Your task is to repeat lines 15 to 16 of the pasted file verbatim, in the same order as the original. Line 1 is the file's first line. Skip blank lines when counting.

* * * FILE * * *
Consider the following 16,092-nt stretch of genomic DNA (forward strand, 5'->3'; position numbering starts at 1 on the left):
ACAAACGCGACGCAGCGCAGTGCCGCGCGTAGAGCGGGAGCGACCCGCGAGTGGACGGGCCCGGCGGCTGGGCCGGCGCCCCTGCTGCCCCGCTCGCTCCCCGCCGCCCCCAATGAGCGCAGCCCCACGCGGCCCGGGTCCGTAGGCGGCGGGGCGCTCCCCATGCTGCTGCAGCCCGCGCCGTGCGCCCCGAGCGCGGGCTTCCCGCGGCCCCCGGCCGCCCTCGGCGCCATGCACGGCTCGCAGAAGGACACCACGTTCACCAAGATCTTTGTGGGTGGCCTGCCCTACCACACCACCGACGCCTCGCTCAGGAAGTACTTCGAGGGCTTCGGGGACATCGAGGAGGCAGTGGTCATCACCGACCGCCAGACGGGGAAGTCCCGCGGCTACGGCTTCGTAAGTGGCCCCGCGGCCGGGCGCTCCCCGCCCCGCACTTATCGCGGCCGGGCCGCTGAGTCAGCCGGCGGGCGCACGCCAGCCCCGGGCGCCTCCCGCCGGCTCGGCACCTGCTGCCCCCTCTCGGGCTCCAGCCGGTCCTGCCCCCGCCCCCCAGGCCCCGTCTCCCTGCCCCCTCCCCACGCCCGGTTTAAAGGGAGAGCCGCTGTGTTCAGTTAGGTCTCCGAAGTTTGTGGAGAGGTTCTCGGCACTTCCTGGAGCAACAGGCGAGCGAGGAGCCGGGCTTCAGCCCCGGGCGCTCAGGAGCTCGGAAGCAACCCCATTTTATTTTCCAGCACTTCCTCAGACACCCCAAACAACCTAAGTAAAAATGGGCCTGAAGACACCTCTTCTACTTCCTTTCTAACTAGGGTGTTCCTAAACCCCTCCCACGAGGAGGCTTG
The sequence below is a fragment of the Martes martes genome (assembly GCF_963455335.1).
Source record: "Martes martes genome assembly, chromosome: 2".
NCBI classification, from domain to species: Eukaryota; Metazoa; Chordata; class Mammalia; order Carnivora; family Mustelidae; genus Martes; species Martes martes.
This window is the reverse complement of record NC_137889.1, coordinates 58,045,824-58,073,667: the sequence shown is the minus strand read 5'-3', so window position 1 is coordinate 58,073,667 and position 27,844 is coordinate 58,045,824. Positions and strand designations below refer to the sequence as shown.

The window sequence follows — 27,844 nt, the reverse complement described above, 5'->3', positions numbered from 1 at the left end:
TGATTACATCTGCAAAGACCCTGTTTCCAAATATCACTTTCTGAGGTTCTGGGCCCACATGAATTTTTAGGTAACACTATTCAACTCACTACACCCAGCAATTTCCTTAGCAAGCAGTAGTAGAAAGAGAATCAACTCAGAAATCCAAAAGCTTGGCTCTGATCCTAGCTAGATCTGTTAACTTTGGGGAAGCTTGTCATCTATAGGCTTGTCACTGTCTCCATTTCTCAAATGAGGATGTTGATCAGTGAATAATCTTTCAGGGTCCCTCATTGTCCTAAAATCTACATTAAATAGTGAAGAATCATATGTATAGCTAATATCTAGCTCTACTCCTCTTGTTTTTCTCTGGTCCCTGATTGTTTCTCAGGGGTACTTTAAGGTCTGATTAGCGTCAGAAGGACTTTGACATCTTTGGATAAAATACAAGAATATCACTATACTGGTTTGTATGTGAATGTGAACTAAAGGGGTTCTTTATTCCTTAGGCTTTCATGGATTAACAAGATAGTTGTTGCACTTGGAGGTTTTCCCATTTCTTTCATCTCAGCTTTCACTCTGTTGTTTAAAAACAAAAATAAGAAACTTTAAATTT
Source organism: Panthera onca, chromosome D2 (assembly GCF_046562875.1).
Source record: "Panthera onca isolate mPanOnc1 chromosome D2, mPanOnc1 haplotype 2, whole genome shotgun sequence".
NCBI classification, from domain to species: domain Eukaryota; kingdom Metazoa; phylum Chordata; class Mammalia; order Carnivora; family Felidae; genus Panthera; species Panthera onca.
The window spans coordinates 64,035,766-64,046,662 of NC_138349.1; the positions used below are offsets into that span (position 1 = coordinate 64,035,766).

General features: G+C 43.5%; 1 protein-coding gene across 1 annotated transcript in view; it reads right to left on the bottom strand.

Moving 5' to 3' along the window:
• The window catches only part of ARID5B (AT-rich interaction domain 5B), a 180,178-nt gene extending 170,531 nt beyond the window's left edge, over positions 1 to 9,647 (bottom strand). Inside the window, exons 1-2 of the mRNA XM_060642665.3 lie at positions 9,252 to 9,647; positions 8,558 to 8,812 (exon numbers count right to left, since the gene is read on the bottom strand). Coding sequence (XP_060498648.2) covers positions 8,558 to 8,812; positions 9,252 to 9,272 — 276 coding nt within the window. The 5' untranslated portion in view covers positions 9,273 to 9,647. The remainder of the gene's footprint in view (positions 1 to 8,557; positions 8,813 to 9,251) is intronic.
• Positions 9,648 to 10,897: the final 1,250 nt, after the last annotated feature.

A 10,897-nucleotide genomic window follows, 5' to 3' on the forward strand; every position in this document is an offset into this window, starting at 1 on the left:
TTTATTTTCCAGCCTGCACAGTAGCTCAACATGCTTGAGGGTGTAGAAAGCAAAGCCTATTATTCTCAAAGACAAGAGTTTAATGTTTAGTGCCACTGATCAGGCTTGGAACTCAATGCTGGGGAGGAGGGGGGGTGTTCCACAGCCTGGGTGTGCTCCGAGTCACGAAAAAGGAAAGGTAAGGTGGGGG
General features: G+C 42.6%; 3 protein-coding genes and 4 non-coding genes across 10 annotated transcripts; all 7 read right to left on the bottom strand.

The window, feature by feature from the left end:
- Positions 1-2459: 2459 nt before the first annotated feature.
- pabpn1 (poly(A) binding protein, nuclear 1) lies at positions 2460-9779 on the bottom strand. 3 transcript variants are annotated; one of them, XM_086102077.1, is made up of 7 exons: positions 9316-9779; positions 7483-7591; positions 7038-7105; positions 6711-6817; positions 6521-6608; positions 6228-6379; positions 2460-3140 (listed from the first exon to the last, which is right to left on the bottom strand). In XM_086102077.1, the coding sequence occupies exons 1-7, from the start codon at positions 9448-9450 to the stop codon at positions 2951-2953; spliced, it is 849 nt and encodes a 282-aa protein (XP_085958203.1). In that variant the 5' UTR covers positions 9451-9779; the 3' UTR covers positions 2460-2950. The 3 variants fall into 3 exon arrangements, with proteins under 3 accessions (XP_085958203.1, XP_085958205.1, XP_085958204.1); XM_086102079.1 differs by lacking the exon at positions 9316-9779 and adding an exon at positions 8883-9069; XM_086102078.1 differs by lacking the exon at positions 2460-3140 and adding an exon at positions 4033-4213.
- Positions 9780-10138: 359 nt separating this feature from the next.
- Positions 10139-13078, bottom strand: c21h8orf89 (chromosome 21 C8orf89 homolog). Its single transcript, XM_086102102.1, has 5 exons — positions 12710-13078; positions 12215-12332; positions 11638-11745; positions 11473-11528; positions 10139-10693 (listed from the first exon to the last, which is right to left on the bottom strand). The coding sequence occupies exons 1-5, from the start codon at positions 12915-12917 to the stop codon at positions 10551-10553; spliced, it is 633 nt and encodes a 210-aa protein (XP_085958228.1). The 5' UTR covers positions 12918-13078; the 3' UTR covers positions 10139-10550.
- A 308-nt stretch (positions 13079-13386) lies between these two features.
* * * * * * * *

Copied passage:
• The window catches only part of ARID5B (AT-rich interaction domain 5B), a 180,178-nt gene extending 170,531 nt beyond the window's left edge, over positions 1 to 9,647 (bottom strand). Inside the window, exons 1-2 of the mRNA XM_060642665.3 lie at positions 9,252 to 9,647; positions 8,558 to 8,812 (exon numbers count right to left, since the gene is read on the bottom strand). Coding sequence (XP_060498648.2) covers positions 8,558 to 8,812; positions 9,252 to 9,272 — 276 coding nt within the window. The 5' untranslated portion in view covers positions 9,273 to 9,647. The remainder of the gene's footprint in view (positions 1 to 8,557; positions 8,813 to 9,251) is intronic.
• Positions 9,648 to 10,897: the final 1,250 nt, after the last annotated feature.